Daniel Weichel is the most experienced fighter in the Bellator Featherweight Grand Prix, yet he still feels that the tournament is a new opportunity that until recently was not available to fighters in the world of MMA.
It’s not the first tournament Weichel has competed in. In 2014, he won the Bellator Season Ten Featherweight Tournament by defeating Scott Cleve, Matt Bessette, and Desmond Green in just over two months.
Still, the tournament didn’t nearly have the stakes that this one has.
“Of course, the money is a big factor,” Weichel told Drake Riggs of The Body Lock. “And it’s a privilege to be able to make that amount of money and write my own legacy and history all in one.”
Weichel looks forward to killing two birds with one stone; writing his name in the history books and cashing a check for $1 million.
“As a mixed martial artist, when I started competing or when I started training MMA there was not such a thing,” Weichel said. “Thinking about saving my future financially with the sport. That was never my mind and now being on this point, having the skill set, having the will, the mindset to win this tournament and to win this money and to write history is just amazing. It’s great.”
Weichel’s total of 50 fights over the course of his 17-year professional career is 11 higher than the second-highest total held by fellow Bellator 228 competitor Georgi Karakhanyan. Despite this, Weichel downplayed the advantageousness of his lengthy career.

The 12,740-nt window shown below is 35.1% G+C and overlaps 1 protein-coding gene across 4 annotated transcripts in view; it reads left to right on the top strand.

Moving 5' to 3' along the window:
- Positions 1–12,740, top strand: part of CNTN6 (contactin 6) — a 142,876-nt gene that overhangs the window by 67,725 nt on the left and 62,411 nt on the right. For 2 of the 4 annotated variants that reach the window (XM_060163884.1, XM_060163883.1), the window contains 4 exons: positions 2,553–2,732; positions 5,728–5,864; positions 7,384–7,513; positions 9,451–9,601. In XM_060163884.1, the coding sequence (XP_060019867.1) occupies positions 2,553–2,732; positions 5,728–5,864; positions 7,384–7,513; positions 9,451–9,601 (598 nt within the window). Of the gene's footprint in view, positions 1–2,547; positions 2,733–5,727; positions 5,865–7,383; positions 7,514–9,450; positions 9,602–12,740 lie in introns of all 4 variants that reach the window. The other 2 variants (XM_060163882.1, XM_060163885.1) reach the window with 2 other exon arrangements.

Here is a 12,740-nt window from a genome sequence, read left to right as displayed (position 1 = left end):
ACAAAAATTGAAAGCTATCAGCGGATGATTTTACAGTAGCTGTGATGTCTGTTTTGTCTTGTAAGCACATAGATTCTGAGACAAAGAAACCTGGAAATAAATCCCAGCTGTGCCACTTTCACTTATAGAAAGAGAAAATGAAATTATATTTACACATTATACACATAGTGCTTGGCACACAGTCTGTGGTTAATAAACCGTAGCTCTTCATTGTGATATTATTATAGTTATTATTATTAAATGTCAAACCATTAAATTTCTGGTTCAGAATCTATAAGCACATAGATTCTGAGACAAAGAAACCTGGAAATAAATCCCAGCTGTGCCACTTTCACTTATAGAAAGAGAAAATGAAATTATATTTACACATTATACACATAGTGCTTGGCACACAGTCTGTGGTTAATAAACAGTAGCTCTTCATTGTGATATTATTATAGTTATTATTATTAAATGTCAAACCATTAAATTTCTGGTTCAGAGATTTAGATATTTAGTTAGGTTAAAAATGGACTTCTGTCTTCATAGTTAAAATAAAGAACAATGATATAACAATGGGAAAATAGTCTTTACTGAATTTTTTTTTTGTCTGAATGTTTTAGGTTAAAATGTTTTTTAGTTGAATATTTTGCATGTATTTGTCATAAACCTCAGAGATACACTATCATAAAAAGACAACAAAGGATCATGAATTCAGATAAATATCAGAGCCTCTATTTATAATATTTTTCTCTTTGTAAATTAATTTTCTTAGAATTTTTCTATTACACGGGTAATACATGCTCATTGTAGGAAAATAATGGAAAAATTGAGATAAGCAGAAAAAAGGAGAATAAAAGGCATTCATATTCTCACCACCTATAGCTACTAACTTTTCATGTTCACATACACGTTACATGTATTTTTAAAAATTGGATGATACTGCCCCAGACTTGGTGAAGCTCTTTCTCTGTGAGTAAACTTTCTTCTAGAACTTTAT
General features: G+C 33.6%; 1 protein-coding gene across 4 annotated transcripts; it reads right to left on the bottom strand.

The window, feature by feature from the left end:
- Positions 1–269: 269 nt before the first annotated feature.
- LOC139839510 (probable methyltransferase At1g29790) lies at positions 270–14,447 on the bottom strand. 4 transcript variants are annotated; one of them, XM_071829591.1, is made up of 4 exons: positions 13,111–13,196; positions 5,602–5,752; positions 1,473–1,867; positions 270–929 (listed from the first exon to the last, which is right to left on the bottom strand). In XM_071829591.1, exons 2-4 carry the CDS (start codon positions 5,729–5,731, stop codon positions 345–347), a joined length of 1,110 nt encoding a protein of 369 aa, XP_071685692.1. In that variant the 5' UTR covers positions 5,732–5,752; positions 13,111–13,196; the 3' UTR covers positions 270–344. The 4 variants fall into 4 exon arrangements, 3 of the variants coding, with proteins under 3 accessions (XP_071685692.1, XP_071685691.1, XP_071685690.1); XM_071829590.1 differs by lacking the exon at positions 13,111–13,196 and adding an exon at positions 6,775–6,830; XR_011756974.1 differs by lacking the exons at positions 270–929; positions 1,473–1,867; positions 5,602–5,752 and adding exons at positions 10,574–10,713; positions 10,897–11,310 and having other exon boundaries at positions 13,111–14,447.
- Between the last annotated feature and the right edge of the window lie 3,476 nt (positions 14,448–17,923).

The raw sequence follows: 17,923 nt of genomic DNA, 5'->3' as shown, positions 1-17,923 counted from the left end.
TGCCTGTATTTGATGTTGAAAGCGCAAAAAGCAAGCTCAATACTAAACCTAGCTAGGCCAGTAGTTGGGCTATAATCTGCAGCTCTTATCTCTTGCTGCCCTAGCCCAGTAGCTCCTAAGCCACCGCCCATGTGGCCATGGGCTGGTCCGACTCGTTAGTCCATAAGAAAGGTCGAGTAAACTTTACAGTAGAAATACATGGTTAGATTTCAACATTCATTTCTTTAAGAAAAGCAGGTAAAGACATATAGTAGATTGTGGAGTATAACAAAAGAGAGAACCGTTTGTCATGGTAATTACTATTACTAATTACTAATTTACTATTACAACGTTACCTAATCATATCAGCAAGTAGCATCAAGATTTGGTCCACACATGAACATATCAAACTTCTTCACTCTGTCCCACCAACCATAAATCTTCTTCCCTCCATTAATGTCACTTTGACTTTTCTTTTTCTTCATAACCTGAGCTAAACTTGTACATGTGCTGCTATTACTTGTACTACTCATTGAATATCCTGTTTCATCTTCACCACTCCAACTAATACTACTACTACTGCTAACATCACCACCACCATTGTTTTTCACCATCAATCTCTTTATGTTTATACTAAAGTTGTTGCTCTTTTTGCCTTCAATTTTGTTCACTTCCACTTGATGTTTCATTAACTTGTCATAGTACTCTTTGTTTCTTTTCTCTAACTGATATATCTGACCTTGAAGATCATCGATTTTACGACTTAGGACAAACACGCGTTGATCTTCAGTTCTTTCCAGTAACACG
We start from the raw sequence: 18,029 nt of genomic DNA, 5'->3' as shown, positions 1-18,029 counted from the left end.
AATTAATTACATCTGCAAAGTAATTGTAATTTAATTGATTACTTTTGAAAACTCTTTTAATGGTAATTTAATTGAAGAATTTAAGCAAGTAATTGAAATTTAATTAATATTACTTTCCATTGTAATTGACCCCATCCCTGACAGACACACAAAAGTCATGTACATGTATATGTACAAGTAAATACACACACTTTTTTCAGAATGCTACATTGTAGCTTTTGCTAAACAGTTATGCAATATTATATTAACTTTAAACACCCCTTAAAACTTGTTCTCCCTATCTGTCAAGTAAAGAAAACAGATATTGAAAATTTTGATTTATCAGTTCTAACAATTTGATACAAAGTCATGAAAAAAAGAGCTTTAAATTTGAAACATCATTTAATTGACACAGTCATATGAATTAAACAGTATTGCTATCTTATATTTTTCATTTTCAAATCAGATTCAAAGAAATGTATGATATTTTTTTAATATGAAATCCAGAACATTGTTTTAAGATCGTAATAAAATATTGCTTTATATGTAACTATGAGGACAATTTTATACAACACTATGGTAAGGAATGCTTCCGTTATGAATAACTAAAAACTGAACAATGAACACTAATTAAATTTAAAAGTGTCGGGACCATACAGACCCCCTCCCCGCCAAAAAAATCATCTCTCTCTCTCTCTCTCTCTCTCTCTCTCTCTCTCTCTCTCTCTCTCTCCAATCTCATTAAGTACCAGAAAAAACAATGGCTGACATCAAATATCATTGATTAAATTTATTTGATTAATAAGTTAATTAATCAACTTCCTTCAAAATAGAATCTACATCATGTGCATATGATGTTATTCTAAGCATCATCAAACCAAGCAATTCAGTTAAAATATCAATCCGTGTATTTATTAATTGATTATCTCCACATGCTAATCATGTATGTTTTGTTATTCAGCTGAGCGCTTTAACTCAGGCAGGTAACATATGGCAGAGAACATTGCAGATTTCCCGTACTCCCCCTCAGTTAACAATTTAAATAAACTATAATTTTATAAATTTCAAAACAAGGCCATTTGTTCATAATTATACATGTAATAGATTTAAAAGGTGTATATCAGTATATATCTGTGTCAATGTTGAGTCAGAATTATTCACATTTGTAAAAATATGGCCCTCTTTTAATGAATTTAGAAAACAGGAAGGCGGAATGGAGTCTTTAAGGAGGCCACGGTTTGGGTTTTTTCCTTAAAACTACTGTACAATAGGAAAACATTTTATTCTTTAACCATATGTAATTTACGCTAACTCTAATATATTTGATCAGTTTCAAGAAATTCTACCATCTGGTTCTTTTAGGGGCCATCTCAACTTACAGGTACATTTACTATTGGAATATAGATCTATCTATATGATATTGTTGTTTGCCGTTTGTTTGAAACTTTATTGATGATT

“Of course the experience plays a factor but I don’t think it’s the main thing,” Weichel said. “I always try to take something from every fight no matter if it’s a win or a loss and try to learn from it. But basically, it’s a time where I get my mindset right.
“Especially for this tournament for each and every fight, this has to be nearly to perfection. You have to know mistakes. Don’t let anything happen by accident and get everything right.”
In his first fight of the Grand Prix, Weichel will face Saul Rogers. The 29-year-old made his promotional debut at Bellator Birmingham in May, winning a unanimous decision over Aiden Lee.
After studying his opponent, Weichel doesn’t believe Rogers has the advantage in any area of the fight.
“I don’t need to avoid any area but I think his strength is the wrestling area but yeah, like I said, I don’t think that I have to avoid it,” Weichel said. “Also, I can give him trouble wrestling me by breaking his game plan down and putting my domination on him.”
As for this moment, Weichel is honed in on the $1 million award that is in his line of sight. But capturing the biggest prize of his career likely wouldn’t be the way he’d want to end things.
Weichel may have plenty of miles on his body, but at 34 years old, he still has goals he wants to check off before he hangs up the gloves; one of them being a possible return to Japan.
“Fighting in Japan is amazing,” Weichel said. “I only fought once in Japan when I was I think 18-19 years old, and it was like a smaller show but right now everything blew up. I always watched PRIDE back in the days, of course, I watch RIZIN and yeah, it would be great to make co-promotion fights and we’re open to that, I’m open to that.”